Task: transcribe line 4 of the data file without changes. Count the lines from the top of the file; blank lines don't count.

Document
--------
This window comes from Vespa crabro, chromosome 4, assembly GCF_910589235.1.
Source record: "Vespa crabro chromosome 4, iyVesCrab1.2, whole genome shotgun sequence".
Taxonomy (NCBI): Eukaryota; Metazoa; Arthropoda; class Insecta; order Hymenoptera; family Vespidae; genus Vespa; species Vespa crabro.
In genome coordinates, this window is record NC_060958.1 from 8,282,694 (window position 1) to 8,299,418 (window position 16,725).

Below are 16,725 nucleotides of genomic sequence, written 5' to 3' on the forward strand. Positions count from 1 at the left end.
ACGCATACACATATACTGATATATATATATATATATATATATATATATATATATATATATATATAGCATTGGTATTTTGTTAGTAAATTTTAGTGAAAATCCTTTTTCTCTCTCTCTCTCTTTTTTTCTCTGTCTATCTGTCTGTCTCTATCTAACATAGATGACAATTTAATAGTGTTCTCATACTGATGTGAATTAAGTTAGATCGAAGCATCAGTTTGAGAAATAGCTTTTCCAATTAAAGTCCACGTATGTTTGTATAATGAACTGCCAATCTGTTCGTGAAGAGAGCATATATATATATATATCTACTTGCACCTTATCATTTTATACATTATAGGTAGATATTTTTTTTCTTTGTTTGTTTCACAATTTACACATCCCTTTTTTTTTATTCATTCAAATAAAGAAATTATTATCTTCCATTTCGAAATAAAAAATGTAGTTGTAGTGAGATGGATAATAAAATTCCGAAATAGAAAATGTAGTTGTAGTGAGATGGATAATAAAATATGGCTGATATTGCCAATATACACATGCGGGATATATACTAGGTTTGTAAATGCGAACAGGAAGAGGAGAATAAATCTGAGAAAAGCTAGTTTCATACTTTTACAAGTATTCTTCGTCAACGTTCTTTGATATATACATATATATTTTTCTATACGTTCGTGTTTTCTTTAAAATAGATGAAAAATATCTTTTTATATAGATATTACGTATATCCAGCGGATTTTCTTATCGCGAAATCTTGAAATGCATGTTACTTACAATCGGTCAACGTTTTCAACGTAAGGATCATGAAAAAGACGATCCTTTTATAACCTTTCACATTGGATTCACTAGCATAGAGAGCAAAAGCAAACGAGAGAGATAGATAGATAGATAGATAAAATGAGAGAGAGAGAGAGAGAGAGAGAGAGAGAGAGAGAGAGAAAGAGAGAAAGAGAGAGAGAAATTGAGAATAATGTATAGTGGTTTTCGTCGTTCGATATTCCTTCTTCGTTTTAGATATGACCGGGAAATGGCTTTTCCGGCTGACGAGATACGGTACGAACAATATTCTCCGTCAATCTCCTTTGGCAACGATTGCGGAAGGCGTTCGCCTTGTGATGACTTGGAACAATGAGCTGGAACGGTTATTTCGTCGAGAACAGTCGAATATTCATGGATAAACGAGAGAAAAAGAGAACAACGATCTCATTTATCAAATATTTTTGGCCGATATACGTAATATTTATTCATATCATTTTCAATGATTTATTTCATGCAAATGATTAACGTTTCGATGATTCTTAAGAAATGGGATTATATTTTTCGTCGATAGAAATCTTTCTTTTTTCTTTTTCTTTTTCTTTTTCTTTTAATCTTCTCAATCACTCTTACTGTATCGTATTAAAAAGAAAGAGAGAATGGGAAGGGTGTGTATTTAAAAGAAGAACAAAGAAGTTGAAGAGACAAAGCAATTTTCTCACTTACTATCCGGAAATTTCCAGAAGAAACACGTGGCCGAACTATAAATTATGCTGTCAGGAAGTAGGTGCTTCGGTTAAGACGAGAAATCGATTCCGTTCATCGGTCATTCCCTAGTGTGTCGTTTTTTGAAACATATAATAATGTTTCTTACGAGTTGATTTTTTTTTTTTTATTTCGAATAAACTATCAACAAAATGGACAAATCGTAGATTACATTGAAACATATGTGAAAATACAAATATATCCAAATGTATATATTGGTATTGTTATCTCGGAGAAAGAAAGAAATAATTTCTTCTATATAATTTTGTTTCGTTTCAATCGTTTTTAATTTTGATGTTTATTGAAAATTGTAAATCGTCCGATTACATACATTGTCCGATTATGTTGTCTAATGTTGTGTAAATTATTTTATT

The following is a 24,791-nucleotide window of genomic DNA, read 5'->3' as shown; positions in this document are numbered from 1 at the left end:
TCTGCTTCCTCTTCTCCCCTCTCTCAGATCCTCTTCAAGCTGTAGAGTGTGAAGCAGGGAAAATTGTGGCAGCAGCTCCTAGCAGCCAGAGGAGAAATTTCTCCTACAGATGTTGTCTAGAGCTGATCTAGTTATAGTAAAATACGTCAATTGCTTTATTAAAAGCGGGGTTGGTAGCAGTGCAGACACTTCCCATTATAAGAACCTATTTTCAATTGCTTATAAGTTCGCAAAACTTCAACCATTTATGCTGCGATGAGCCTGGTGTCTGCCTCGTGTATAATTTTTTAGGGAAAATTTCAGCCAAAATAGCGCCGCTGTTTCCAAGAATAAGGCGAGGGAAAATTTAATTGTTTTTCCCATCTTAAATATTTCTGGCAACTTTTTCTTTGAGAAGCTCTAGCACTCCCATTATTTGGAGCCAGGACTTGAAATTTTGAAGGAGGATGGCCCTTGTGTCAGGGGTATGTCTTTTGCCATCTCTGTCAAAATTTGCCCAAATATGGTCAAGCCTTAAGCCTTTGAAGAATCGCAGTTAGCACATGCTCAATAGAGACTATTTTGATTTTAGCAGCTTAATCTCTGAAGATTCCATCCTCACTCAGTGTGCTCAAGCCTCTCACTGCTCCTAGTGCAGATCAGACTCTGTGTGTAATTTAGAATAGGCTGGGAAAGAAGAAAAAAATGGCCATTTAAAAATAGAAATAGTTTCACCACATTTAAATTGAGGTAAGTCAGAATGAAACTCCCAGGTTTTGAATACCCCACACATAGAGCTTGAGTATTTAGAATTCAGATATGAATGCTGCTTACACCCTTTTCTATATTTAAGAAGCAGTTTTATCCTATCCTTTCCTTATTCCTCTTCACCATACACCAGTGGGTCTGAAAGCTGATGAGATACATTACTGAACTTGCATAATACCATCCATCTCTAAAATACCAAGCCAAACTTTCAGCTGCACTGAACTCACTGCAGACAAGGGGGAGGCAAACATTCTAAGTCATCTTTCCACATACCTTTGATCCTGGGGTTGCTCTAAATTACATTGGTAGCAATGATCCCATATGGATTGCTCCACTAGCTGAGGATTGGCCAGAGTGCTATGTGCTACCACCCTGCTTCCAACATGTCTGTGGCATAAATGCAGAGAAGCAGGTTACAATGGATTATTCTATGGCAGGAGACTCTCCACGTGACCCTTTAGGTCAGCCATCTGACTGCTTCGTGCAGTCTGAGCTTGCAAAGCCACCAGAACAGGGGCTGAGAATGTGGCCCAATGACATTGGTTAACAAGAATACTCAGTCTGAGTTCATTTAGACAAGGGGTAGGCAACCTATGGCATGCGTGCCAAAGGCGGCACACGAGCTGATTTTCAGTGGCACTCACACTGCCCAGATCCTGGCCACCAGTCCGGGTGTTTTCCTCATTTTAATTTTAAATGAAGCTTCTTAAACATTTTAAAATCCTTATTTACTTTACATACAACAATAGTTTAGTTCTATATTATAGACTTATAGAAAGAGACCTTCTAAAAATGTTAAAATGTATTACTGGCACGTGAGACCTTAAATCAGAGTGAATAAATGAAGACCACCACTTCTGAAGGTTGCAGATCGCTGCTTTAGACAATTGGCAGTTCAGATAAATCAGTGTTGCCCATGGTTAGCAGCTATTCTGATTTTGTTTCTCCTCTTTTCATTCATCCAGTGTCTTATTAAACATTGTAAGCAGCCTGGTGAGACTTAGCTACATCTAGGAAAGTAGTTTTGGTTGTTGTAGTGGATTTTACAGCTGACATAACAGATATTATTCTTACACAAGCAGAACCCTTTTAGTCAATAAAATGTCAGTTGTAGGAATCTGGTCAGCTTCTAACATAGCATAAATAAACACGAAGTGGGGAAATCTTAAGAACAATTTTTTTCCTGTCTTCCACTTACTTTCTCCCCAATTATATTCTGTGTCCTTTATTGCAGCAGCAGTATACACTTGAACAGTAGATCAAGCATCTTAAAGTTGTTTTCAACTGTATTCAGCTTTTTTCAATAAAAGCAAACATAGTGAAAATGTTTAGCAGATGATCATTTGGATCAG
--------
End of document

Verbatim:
In genome coordinates, this window is record NC_060958.1 from 8,282,694 (window position 1) to 8,299,418 (window position 16,725).